Posted on: www.dailyguideghana.com
By William Yaw Owusu
Wednesday, November 22, 2017
The Court of Appeal yesterday stopped the state, in the interim, from going ahead to confiscate a building belonging to convicted drug baroness, Ruby Adu Gyamfi aka Nayele Ametefe.
The three-member panel presided over by Justice Saeed Kwaku Gyan, gave the order because there is a pending appeal filed by Nayele’s mother - Akua Adubofuor - against the Accra Financial and Economic Crimes Court’s decision to confiscate the storey building located at East Legon, Accra.
Nayele’s mother, after filing the appeal, had filed for a stay of execution pending the final determination of the appeal against the Financial and Tax Court’s ruling, and the appellate court granted the plea yesterday.
On July 25, the Financial and Tax Court, presided over by Justice Georgina Mensah Datsa, ordered the confiscation of the East Legon storey building of the convicted drug baroness, who is currently serving a jail term in the United Kingdom.
The building was one of two properties identified by the state as acquisitions from the proceeds of crime (narcotic trade). The other building is located in her hometown, Pease, near Kumasi in the Ashanti Region.
It may be recalled that in the heat of the investigations, the Economic and Organized Crime Office (EOCO) and the Narcotics Control Board (NACOB) confiscated all items in the Night Angels Enterprise, located along the Dzorwulu highway in Accra - which they said was operated by Nayele - and six Fidelity Bank accounts, including one containing GH¢3.22p belonging to the convict.
EOCO was also demanding that the lawyer representing Nayele’s mother serve her daughter in prison with the processes she had filed claiming ownership of two houses, but the lawyer insisted that there was no need to serve her daughter (Nayele) with the processes since the houses belong to her (mother).
In the original judgement, Justice Mensah-Datsa said the state had been able to prove that the East Legon property indeed belongs to Nayele Ametefe and must be confiscated by the state.
She had said however, that the court could not order the confiscation of a second building located at Pease because the state failed to prove that the jailed cocaine peddler owns that property.
The property, estimated at about 1.8 million dollars, was expected to be sold and the proceed distributed as follows: 50% to NACOB, 20% to EOCO, 10% into the consolidated fund and 20% to the Judicial Service of Ghana.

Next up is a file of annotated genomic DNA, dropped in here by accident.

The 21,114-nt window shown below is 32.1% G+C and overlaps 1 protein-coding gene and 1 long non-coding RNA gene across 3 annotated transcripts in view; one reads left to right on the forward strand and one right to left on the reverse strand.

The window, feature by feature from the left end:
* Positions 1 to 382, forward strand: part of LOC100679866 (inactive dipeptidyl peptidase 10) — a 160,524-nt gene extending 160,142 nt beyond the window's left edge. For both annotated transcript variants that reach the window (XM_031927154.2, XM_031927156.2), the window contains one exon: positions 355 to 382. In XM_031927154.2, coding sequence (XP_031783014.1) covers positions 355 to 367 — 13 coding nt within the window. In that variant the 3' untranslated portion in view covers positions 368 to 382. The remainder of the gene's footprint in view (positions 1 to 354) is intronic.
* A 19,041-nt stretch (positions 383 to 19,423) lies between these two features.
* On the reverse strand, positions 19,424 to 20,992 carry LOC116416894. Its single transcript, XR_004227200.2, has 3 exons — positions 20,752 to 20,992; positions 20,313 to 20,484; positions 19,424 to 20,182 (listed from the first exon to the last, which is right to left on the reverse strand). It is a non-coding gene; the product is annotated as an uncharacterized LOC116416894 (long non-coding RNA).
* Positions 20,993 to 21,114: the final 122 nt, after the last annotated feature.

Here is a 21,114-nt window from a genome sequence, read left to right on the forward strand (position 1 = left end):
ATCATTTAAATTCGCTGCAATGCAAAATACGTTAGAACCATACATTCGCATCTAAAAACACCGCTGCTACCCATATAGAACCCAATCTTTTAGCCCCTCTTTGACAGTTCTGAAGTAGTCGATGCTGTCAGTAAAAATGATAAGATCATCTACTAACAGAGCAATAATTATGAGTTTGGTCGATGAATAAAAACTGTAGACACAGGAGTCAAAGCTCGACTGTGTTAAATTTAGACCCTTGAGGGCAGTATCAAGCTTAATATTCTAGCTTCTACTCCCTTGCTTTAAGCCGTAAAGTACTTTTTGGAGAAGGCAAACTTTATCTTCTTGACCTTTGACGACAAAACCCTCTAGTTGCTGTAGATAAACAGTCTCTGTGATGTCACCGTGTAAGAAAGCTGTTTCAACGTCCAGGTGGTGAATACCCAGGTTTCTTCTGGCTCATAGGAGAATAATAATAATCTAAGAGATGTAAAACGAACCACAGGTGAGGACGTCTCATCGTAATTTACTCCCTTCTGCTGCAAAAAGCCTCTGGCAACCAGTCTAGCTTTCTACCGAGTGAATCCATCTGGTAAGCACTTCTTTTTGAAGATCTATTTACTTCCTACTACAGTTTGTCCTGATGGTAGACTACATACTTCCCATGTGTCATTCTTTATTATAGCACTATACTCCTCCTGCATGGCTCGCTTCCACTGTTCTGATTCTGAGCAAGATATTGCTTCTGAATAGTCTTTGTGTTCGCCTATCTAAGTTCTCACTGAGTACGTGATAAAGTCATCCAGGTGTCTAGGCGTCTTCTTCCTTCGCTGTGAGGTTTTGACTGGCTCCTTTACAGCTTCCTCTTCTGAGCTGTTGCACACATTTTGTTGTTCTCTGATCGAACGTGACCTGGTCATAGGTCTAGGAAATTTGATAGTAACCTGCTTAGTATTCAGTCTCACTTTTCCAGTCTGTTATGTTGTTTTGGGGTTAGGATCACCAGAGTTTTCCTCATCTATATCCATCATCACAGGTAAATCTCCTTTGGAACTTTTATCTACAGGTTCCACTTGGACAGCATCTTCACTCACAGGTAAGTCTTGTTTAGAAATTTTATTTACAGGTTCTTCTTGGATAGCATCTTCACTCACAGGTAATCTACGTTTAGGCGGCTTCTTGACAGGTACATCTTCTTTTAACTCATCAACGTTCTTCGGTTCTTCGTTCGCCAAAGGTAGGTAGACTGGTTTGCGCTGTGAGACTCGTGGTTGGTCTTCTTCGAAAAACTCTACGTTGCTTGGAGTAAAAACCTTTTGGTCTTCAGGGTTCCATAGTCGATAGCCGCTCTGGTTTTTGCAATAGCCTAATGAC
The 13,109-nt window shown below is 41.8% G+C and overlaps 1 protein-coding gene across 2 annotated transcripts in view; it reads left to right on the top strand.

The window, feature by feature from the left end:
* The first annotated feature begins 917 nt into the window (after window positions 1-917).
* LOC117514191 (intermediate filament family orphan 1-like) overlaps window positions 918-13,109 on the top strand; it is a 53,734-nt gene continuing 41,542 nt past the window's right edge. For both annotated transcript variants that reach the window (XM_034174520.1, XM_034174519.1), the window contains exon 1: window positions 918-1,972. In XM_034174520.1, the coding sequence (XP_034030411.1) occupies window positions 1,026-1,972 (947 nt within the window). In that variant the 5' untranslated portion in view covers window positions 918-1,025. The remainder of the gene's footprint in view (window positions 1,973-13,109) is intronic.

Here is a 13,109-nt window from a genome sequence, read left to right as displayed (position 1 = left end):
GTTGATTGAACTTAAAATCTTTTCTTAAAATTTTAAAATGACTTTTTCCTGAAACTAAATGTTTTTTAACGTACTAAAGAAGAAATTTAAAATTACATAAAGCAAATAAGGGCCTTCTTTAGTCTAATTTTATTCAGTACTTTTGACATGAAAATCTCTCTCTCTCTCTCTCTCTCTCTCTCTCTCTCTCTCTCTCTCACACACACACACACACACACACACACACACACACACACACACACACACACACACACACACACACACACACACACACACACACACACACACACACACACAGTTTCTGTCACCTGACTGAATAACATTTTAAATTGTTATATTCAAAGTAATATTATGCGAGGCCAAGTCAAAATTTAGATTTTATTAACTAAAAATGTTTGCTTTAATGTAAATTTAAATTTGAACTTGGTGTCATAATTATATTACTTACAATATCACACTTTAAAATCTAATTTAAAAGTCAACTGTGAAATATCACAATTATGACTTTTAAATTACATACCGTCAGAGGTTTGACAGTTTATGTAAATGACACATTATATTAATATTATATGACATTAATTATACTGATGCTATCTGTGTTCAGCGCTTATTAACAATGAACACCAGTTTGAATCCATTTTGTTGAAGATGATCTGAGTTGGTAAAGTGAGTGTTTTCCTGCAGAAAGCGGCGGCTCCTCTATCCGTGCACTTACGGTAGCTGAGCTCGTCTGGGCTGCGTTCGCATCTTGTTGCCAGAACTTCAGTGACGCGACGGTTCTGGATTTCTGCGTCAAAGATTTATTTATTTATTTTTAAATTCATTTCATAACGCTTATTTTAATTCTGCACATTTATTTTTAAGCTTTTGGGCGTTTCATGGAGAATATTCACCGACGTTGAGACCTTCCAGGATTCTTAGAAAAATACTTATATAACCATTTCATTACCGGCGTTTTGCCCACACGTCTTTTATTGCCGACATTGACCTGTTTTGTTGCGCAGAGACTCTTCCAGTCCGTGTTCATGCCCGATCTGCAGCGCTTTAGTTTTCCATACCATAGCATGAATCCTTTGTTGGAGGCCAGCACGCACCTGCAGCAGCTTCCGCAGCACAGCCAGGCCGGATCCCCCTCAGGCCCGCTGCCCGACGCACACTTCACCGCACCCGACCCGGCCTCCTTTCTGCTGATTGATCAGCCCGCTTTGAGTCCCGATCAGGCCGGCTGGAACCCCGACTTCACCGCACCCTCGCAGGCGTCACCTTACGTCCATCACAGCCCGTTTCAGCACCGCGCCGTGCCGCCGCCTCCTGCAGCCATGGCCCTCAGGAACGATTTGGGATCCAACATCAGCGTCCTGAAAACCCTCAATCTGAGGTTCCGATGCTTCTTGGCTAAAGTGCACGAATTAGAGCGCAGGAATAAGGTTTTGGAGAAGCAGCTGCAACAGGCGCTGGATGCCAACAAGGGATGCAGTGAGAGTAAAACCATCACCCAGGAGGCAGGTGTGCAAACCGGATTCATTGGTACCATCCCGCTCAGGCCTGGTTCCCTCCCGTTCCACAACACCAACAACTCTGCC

However, Nayele’s mother filed at the Court of Appeal against the high court’s decision to confiscate the property and the order preventing the state from going into an immediate execution was given.
Appearing before the Court of Appeal panel which included Justices Amadu Tanko and Barbara Ackah-Ayensu yesterday, Peter Dadzie, who is representing Nayele’s mother, said if the court failed to grant the stay of execution, it was going to affect the outcome of the substantive appeal.
He said that the property belongs to Nayele’s mother and made the convict to occupy it.
When Justice Tanko asked counsel to convince the court further why the application should be granted, he said when the state enforces the trial court’s order and the property falls into the hands of a third party, it will be difficult for the appellant to get back the property, if the appeal succeeds.
The Attorney General’s Department, which has been sued alongside the NACOB, insisted that the evidence adduced before the trial court showed that the property belongs to Nayele and that there was nothing new the appellant was adding to the already-decided matter in the form of an appeal.
However, after granting the stay of execution, the court cautioned Nayele’s mother not to tamper with all documents covering the confiscated property.